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Roundtable: New Top Cop; Rules For Pot; Pentagon Budget Cuts
Friday, February 28, 2014
SDPD Gets New Chief
On Tuesday, San Diego Police Chief William Lansdowne abruptly retired, prompting interim Mayor Todd Gloria to call for a nationwide search for a new chief.
The very next day, Mayor-elect Kevin Faulconer announced that his choice to lead the department was SDPD Assistant Chief Shelley Zimmerman, a 31-year veteran of the department who would be the first woman chief in the department’s history.
Zimmerman joined the city's deferred retirement program (DROP) in 2013. That program allows some employees to collect retirement pay for the last five years of their employment. She must leave her position in 2018.
At a Wednesday news conference announcing the choice, city officials lauded the out-going chief for his many years of service and leadership. Lansdowne's recent tenure was marked, however, by sexual misconduct allegations against three SDPD officers, one of whom, Anthony Arevalos, is in prison for false imprisonment and sexual battery.
Prior to his retirement, Lansdowne made changes in rules for transporting women prisoners to jail and arranged for an outside audit of SDPD practices. The city does have a volunteer Citizens Review Board on Police Practices, but they exist in an advisory capacity only.
Finally: Medical Marijuana Rules
After five years of battling over rules for the sale of medical marijuana, the San Diego City Council this week approved new regulations for the legal operation of up to 30 medical marijuana dispensaries.
There are limitations: The dispensaries are confined to commercial and industrial zones and must be 1,000 feet away from one another, schools, playgrounds, libraries, youth facilities, parks and churches. Each council district may have up to four such shops, which must operate as nonprofits.
Before the City Coucil vote, people in favor of the dispensaries spoke about how marijuana relieves their pain and suffering. People against said that most pot smokers are only pretending to be ill so allowing the sale of medical marijuana was de facto legalization. Proponents fear opponents will launch a bid to overturn the law via the ballot. Opponents fear more kids will become addicted to pot.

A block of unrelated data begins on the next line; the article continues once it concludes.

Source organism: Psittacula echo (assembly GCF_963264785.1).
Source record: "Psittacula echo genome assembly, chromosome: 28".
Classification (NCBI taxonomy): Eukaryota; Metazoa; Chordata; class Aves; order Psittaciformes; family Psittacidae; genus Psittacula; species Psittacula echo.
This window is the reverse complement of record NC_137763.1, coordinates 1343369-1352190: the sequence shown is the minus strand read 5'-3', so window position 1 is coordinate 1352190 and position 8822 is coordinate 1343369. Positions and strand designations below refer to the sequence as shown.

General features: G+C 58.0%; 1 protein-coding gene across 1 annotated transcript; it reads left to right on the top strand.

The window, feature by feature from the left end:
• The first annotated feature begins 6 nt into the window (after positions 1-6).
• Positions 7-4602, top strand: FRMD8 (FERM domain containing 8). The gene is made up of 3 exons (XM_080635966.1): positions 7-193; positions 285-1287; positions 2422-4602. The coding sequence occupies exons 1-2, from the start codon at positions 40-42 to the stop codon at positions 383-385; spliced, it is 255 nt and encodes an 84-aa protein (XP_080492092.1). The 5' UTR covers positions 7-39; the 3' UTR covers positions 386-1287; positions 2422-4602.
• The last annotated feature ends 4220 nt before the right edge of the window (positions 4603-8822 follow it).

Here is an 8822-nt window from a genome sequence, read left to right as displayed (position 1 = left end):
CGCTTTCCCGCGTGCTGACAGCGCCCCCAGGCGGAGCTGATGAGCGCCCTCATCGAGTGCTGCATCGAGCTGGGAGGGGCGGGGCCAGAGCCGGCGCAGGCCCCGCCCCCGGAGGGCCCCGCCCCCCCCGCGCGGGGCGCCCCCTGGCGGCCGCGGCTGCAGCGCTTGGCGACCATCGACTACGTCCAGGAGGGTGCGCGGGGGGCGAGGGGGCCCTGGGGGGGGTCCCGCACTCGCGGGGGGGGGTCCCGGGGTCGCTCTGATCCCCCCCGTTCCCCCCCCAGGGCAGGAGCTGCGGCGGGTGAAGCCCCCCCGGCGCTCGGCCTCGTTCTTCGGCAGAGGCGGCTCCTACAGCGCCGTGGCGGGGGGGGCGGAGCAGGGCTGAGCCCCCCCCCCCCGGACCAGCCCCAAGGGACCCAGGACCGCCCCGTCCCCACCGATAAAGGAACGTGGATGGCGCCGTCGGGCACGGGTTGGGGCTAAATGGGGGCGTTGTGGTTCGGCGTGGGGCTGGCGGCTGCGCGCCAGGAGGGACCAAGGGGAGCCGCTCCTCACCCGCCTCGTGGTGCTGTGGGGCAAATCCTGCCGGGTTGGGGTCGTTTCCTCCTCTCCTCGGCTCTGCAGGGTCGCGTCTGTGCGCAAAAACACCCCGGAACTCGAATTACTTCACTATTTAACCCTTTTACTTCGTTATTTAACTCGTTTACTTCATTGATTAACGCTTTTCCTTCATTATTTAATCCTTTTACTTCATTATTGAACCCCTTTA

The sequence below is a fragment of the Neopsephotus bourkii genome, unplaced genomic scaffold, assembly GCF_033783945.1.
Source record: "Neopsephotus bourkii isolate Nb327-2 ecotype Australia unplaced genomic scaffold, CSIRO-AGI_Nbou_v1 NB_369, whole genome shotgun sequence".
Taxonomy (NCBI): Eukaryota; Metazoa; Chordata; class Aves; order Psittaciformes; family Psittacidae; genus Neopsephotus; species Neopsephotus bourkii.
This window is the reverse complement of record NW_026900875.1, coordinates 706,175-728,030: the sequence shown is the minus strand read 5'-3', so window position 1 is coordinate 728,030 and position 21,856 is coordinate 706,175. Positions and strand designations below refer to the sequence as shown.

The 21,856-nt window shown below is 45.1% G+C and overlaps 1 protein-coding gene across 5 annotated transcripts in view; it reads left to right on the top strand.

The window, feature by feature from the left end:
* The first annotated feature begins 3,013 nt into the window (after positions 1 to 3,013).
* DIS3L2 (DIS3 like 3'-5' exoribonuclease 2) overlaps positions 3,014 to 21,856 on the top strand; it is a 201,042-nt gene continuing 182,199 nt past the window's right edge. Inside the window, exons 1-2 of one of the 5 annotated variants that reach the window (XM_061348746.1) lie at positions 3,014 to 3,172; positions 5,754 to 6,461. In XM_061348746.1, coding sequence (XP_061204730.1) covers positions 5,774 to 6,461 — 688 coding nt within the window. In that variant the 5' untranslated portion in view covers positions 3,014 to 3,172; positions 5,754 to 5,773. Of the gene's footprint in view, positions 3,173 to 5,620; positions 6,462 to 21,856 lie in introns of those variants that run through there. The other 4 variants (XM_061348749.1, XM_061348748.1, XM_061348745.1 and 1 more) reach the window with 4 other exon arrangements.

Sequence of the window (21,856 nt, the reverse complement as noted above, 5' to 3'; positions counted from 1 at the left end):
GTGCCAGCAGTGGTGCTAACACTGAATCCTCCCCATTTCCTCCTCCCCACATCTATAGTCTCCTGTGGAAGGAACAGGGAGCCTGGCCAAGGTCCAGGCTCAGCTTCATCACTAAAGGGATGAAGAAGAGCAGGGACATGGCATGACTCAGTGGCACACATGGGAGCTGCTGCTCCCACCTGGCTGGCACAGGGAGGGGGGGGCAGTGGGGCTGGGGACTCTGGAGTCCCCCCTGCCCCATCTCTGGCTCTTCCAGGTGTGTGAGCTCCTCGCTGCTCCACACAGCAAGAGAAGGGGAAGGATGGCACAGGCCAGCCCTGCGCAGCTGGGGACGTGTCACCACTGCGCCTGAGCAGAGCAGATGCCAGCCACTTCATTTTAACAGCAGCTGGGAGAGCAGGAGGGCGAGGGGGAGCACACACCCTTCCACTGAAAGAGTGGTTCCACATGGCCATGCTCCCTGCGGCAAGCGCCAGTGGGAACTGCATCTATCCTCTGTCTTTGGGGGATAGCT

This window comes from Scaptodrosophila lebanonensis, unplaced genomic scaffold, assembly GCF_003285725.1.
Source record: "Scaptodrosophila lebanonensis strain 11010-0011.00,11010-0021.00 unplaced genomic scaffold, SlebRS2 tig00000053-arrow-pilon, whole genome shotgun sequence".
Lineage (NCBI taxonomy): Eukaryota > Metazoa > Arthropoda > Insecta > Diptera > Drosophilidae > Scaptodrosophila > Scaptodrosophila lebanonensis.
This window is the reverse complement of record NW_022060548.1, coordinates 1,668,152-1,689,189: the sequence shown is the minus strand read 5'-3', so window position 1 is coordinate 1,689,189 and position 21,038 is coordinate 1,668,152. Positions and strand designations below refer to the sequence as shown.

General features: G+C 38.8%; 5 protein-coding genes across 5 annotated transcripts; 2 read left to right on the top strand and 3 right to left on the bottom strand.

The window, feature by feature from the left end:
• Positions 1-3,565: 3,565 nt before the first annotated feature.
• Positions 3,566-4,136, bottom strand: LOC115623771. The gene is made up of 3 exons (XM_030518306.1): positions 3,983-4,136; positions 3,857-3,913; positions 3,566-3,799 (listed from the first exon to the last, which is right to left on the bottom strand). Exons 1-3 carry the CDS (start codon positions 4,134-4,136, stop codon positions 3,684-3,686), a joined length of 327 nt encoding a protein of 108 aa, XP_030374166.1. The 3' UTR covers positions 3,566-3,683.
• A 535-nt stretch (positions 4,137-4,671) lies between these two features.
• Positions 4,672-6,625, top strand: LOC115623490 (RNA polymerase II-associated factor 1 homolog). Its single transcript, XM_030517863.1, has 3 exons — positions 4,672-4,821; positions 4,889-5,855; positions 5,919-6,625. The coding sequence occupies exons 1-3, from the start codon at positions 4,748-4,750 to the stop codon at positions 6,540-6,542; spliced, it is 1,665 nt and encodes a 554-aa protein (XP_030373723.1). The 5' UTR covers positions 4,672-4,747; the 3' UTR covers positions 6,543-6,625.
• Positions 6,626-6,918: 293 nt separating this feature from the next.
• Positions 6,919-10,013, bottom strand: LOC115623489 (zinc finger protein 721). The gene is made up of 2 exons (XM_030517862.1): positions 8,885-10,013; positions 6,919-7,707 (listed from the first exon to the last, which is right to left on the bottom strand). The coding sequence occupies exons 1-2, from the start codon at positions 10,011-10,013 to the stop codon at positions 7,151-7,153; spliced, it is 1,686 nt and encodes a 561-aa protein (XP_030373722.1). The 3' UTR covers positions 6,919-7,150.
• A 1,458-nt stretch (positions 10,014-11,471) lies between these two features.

The Coastal Commission must approve the new rules.
Pentagon Budget Goes Easy On San Diego
The Pentagon budget proposed by the Obama administration for 2015 is quite a bit smaller than Americans were accustomed to during the Iraq and Afghanistan wars.
The budget shrinks the Army by some 80,000 personnel, the Army National Guard by 20,000 and the Army Reserve by 10,000.
As for the U.S. Air Force, the budget phases out its 283 A-10 Warthog planes and the U-2 spy plane, but keeps the mega-expensive, radar-evading F-35.
The U.S. Navy received some trimming: Half the Navy’s cruisers would be mothballed, and just 32 littoral combat ships would be built, instead of 52. (It's been reported that Secretary of Defense Chuck Hagel is not particularly enamored of the LCS.)
The proposal will increase the cost of living for many military families by reducing housing allowances, increasing health care costs and cutting commissary subsidies.
But the budget keeps the military’s focus on the Pacific and boosts special forces such as Navy SEALs, the only personnel area to grow under the new budget. Spending on cyberwarfare, components of which are manufactured in Southern California, increases. Eleven aircraft carriers survive.
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